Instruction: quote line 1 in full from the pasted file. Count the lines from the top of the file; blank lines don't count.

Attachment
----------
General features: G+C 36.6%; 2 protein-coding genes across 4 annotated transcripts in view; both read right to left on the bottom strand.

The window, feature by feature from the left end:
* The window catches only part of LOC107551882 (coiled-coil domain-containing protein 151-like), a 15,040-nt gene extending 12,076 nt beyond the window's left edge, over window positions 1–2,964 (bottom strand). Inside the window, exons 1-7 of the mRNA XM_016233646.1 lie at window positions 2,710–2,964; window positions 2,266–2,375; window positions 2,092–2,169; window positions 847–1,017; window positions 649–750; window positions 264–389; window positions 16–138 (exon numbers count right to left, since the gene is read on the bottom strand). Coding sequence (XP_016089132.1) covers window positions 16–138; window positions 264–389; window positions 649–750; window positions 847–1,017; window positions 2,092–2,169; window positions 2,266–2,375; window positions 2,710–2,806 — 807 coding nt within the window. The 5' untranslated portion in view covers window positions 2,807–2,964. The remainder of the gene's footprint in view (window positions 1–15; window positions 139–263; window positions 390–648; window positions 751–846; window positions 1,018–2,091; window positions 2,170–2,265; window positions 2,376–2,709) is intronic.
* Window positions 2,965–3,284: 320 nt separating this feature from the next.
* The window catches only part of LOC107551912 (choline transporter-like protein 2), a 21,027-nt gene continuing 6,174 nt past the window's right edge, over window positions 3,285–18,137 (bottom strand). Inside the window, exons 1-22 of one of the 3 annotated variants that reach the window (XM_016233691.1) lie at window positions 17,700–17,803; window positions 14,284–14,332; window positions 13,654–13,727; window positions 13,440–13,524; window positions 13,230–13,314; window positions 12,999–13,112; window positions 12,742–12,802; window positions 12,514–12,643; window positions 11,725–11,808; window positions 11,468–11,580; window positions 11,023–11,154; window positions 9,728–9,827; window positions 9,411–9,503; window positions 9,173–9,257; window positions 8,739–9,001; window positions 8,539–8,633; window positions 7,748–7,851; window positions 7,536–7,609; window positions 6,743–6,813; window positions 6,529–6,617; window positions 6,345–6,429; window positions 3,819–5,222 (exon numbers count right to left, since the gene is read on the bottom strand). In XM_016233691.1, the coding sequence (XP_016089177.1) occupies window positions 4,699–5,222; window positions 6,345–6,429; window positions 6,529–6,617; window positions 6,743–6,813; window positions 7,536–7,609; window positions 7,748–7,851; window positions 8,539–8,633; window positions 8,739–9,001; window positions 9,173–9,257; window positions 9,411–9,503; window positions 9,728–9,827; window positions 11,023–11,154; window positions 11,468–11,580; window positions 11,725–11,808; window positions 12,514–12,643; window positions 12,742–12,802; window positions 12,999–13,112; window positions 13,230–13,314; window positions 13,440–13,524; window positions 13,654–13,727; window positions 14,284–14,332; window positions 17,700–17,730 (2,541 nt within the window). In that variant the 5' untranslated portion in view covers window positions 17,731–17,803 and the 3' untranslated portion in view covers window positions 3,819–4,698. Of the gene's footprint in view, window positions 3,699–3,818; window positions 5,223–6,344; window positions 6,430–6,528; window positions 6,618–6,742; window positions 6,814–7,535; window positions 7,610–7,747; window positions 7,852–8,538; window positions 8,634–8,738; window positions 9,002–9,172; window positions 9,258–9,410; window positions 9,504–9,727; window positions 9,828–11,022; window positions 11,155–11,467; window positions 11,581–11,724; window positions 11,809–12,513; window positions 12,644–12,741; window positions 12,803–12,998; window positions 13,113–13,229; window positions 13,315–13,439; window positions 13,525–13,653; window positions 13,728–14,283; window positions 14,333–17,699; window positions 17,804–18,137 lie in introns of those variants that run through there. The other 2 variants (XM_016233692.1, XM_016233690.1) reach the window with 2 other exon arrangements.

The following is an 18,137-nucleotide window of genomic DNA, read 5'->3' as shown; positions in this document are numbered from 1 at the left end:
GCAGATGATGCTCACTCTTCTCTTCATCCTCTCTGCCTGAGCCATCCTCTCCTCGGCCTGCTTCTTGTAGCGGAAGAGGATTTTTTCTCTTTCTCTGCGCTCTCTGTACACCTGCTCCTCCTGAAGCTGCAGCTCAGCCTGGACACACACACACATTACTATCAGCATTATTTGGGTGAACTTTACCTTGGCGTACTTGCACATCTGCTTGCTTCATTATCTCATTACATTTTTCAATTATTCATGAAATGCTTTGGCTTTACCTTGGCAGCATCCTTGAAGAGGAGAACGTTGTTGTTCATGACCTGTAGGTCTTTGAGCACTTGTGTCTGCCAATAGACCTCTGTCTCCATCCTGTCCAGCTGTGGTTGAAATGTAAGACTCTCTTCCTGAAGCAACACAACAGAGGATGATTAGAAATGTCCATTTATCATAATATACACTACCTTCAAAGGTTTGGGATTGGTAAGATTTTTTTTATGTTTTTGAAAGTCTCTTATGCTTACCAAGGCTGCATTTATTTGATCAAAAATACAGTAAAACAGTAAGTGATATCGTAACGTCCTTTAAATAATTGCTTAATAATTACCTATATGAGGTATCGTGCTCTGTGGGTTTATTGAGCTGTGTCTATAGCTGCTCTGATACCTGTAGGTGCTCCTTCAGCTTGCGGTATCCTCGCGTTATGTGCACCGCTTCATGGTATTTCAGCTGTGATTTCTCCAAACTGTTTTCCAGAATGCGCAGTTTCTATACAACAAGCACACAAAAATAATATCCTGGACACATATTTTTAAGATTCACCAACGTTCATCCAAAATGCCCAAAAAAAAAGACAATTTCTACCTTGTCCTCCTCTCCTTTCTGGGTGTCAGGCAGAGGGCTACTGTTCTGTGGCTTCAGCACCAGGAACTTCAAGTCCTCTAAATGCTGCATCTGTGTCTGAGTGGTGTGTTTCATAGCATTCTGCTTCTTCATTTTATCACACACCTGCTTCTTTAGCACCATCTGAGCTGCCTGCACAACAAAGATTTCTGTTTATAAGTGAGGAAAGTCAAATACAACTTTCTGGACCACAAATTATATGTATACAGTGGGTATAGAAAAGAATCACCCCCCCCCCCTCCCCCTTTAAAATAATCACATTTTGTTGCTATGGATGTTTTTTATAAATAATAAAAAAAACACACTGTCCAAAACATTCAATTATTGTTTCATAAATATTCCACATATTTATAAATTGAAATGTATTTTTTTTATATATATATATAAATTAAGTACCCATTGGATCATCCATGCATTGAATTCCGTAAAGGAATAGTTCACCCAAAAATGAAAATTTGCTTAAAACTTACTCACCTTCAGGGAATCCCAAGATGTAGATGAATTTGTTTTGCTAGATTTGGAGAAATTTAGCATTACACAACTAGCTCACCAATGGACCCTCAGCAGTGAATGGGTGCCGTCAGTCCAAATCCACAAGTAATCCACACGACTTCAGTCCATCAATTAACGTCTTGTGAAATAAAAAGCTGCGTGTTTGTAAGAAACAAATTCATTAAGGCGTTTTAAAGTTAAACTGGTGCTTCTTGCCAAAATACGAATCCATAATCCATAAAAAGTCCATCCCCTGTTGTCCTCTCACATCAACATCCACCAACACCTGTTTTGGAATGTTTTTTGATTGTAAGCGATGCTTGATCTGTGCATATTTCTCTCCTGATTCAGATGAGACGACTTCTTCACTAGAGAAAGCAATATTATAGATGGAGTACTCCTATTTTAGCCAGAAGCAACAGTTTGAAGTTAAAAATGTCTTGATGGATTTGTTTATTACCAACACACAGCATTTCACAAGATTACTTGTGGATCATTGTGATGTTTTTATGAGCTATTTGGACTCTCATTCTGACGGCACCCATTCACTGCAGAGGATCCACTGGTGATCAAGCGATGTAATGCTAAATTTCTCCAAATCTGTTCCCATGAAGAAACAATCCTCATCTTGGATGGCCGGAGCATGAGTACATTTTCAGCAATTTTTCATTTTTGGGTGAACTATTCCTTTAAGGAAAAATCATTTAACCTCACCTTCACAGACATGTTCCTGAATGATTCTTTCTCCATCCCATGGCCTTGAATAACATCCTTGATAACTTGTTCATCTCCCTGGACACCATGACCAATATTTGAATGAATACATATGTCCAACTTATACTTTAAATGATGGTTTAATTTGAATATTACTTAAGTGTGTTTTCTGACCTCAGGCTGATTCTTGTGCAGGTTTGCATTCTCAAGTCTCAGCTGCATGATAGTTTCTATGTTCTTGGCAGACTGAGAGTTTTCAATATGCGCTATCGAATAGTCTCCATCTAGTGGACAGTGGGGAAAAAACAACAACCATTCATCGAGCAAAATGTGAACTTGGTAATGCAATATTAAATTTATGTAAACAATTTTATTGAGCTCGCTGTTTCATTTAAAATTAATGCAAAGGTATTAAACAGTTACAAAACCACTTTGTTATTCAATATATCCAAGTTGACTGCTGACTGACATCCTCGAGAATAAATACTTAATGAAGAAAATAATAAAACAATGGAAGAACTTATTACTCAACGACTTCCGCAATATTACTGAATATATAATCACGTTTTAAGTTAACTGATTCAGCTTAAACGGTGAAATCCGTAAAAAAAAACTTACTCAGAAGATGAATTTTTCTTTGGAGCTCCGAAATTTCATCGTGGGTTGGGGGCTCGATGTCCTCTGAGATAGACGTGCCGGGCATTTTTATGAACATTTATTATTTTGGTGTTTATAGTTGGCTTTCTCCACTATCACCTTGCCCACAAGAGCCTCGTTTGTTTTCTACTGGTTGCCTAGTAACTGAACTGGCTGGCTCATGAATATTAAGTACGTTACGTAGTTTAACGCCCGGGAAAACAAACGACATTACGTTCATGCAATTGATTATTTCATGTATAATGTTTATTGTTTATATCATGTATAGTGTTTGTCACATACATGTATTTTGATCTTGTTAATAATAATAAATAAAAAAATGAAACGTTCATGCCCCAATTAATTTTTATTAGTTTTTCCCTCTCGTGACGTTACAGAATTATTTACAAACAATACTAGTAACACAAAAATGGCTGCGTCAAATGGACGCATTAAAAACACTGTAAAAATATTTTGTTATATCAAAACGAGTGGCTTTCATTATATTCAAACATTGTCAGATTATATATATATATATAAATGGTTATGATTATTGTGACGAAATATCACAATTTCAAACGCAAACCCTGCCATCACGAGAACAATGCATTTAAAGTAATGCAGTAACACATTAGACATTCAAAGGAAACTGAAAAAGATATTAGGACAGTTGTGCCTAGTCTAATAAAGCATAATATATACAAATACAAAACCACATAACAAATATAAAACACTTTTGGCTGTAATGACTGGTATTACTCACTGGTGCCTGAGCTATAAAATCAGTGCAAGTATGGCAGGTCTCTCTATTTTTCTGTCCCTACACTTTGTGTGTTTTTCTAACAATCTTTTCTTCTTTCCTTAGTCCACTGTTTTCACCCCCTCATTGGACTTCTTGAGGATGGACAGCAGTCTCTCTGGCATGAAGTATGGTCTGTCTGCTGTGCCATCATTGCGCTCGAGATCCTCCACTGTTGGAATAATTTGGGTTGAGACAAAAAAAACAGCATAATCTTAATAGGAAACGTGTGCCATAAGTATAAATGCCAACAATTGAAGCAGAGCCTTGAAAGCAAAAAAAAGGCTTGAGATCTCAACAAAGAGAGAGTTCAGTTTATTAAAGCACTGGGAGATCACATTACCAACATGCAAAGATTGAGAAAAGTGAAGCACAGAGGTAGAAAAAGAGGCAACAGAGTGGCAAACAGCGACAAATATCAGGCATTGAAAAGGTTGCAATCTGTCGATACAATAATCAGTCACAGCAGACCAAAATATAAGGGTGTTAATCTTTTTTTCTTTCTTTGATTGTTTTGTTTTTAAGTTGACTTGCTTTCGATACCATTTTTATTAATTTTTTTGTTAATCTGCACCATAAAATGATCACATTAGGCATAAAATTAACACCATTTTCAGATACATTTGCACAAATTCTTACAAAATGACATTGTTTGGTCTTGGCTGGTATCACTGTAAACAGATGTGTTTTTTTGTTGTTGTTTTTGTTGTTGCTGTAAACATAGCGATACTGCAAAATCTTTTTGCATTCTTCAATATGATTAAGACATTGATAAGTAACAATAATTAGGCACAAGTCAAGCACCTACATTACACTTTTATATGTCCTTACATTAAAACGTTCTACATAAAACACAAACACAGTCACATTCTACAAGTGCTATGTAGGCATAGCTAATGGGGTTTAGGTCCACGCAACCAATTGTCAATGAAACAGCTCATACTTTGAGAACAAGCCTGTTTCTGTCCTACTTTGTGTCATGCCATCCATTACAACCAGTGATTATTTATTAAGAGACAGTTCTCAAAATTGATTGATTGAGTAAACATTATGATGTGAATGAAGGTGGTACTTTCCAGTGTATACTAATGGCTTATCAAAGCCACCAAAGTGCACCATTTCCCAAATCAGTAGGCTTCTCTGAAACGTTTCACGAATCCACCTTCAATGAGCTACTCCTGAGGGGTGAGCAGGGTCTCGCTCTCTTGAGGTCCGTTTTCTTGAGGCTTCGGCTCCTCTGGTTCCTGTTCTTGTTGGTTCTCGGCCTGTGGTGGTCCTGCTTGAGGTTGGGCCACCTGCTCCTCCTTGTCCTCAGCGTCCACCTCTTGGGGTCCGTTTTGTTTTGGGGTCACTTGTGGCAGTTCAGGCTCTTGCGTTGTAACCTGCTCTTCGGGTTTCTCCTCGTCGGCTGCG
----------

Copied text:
General features: G+C 36.6%; 2 protein-coding genes across 4 annotated transcripts in view; both read right to left on the bottom strand.